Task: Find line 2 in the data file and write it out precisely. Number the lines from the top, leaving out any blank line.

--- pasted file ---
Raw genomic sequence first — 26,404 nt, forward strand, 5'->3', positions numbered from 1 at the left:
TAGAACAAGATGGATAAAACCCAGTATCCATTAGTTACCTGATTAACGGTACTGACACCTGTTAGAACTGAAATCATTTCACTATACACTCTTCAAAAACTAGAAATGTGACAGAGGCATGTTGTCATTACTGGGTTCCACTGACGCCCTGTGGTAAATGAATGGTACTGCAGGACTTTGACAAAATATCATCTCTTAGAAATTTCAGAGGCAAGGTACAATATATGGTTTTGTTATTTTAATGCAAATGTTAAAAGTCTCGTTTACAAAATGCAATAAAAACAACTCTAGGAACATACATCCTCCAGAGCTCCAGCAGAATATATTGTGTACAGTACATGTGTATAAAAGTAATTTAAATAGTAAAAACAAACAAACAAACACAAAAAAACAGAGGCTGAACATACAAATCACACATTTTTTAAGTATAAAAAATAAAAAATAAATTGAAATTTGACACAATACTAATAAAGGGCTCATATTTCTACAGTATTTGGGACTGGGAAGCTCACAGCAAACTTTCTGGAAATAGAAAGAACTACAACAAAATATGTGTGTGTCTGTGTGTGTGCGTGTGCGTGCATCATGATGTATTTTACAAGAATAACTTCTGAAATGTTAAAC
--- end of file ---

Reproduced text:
TAGAACAAGATGGATAAAACCCAGTATCCATTAGTTACCTGATTAACGGTACTGACACCTGTTAGAACTGAAATCATTTCACTATACACTCTTCAAAAACTAGAAATGTGACAGAGGCATGTTGTCATTACTGGGTTCCACTGACGCCCTGTGGTAAATGAATGGTACTGCAGGACTTTGACAAAATATCATCTCTTAGAAATTTCAGAGGCAAGGTACAATATATGGTTTTGTTATTTTAATGCAAATGTTAAAAGTCTCGTTTACAAAATGCAATAAAAACAACTCTAGGAACATACATCCTCCAGAGCTCCAGCAGAATATATTGTGTACAGTACATGTGTATAAAAGTAATTTAAATAGTAAAAACAAACAAACAAACACAAAAAAACAGAGGCTGAACATACAAATCACACATTTTTTAAGTATAAAAAATAAAAAATAAATTGAAATTTGACACAATACTAATAAAGGGCTCATATTTCTACAGTATTTGGGACTGGGAAGCTCACAGCAAACTTTCTGGAAATAGAAAGAACTACAACAAAATATGTGTGTGTCTGTGTGTGTGCGTGTGCGTGCATCATGATGTATTTTACAAGAATAACTTCTGAAATGTTAAAC